The Ninety And Nine
D.L. Moody and Ira Sankey were holding one of their famous meetings in the British Isles in 1874. They were on their way to Edinburgh, after being in Glasgow. Mr. Moody was engrossed in reading and answering his mail, and Mr. Sankey got bored. He bought a newspaper and began to read the latest American news. It was while reading this paper that he came across a poem that changed his day.
In a corner of the paper was a poem entitled the Ninety and Nine. Mr. Sankey read it and was so thrilled by it that he exclaimed to Mr. Moody, “This is just what I have been looking for, a shepherd’s hymn.” Mr. Moody was so engrossed in his mail that he didn’t even acknowledge Mr. Sankey’s statement. He dropped the subject, but not before he tore the poem out of the paper.
During that week of meetings, Dr. Horatius Bonar was asked to participate with Mr. Moody in the meeting. He spoke on the subject of the good shepherd. Mr. Sankey knew that he would be called upon to sing the invitation hymn at the end of the message. He was accustomed to picking a hymn that would correspond with the message preached, sometimes using hymns that he had written. He was puzzled for a while as to what song to sing. Although he knew hundreds of hymns, he could not come up with an appropriate one for this message. Some titles came to mind, so he searched his pockets for a scrap of paper to write them on. While searching for paper, his fingers felt the poem he had torn out of the paper a few days earlier. He was later to say, “A voice seemed to say to me, ‘Sing that hymn.’ ‘But I have no music,’ I replied. But again the voice insisted, ‘Sing that hymn!’ It was then that I heard Mr. Moody say, ‘And now Mr. Sankey will sing.’ I arose, went over and sat down at the organ. As I touched the keys, there came to me, note by note, the tune as it is sung today. I must admit that as I finished the first stanza I wondered if the melody would stay with me for the remaining stanzas, but God was good. Nothing changed, not a single note. When I had finished, Mr. Moody came and leaned over the little organ. I could see tears in his eyes and I heard him say, ‘Where in the world did you get that?’ At the moment I could not reply for to me, also, it had been an unusual experience.”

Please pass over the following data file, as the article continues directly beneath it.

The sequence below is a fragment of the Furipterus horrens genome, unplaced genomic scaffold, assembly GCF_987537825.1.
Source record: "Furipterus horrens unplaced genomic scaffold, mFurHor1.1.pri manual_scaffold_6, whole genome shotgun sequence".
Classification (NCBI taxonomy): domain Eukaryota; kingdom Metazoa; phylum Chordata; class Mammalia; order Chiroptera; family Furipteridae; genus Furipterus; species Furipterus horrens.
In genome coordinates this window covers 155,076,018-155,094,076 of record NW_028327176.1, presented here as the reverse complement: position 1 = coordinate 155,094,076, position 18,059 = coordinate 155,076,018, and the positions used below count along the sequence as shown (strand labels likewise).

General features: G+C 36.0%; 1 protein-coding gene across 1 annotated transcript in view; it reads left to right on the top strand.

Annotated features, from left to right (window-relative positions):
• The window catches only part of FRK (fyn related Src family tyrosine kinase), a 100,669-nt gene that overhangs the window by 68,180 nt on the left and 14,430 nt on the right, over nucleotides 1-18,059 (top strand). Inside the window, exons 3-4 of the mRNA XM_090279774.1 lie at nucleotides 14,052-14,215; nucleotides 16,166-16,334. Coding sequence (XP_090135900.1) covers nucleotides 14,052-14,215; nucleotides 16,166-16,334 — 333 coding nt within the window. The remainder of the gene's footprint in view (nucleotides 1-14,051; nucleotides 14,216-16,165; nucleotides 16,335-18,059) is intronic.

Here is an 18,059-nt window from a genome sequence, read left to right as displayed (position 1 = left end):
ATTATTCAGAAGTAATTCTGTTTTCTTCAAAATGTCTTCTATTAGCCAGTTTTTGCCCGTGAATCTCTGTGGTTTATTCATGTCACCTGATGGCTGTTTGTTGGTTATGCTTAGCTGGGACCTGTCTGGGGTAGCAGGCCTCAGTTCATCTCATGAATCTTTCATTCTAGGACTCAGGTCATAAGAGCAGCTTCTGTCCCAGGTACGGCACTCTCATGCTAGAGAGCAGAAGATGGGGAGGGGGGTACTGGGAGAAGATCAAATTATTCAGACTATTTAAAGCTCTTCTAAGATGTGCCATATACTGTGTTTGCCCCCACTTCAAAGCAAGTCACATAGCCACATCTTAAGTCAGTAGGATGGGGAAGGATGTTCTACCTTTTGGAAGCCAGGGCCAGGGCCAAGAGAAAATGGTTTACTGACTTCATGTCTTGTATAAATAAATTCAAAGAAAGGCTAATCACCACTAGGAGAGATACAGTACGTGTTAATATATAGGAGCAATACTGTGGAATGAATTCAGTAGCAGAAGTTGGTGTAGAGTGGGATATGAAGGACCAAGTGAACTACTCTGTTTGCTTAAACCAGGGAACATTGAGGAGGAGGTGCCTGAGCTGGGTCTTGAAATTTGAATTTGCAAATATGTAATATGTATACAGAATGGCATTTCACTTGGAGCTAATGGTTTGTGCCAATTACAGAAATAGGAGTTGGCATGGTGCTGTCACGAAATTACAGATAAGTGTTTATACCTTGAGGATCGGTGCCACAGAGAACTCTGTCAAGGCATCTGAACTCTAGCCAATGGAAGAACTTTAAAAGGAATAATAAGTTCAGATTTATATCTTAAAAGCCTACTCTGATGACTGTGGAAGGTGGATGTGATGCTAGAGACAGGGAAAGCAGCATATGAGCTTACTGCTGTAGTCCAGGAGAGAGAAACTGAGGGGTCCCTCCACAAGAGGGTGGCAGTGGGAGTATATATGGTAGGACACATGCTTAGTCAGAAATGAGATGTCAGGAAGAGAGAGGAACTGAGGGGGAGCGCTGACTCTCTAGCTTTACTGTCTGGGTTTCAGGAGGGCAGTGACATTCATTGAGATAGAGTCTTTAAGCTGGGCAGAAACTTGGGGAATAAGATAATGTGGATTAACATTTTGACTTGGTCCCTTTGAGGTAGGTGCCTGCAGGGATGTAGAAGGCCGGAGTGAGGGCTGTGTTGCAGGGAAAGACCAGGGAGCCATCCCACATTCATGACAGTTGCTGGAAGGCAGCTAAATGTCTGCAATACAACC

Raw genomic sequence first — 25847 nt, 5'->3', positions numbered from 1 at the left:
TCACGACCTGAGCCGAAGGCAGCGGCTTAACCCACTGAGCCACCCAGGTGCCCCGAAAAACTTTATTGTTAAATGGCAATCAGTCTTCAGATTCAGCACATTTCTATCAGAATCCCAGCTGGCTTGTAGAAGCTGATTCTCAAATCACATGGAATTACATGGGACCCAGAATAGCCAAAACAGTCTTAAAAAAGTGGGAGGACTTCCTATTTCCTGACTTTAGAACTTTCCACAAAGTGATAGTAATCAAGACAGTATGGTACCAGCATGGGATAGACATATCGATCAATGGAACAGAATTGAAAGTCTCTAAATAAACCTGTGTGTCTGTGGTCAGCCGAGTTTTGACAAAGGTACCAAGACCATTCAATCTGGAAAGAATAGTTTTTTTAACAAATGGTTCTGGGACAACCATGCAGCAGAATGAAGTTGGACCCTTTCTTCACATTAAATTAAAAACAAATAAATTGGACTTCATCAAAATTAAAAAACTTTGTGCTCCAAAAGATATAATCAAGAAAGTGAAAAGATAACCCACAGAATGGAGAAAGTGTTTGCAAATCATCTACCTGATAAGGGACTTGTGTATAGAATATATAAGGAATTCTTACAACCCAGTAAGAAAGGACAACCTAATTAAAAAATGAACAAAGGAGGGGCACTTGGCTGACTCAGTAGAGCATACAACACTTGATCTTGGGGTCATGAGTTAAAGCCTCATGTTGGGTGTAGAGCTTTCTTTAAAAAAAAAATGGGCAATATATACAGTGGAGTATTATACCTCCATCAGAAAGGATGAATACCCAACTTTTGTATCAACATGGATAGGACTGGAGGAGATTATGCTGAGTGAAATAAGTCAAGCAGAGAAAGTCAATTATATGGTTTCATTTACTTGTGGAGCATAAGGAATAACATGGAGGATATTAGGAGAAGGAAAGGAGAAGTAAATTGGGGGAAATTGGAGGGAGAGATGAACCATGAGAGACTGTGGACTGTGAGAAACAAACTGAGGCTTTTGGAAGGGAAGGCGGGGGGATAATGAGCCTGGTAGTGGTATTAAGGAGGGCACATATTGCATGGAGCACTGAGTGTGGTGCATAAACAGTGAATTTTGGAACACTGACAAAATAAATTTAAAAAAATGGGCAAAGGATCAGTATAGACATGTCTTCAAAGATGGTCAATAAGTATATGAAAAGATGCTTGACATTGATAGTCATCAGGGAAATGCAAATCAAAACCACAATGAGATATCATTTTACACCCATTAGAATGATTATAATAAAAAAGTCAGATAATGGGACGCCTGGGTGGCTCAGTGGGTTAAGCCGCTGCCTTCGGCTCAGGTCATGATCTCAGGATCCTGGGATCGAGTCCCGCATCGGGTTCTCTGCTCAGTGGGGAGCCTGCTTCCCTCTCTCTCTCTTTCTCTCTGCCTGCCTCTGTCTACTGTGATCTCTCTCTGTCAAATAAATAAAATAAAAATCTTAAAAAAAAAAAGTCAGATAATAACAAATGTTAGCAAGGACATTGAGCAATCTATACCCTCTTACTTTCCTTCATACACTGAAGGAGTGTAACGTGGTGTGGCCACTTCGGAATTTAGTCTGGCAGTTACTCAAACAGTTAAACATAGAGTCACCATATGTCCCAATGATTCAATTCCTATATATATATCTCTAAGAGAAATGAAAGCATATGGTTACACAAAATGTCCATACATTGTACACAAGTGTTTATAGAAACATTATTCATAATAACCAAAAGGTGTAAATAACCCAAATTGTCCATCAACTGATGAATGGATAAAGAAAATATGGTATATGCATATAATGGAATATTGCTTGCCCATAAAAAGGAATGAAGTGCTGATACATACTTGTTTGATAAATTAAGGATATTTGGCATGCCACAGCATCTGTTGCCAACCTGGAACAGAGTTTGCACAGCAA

For some time the writer of that poem was not known. It was several years later that it was found that it had been written by 21-year-old Elizabeth Clephane, and also that she had died a couple years before it was printed. She was the daughter of a sheriff and a devoted Christian. She had a prodigal brother who she prayed for constantly and about whom she wrote the poem. We do not have any account of the brother ever coming to repentance.
--Al Smith’s “Hymn Histories”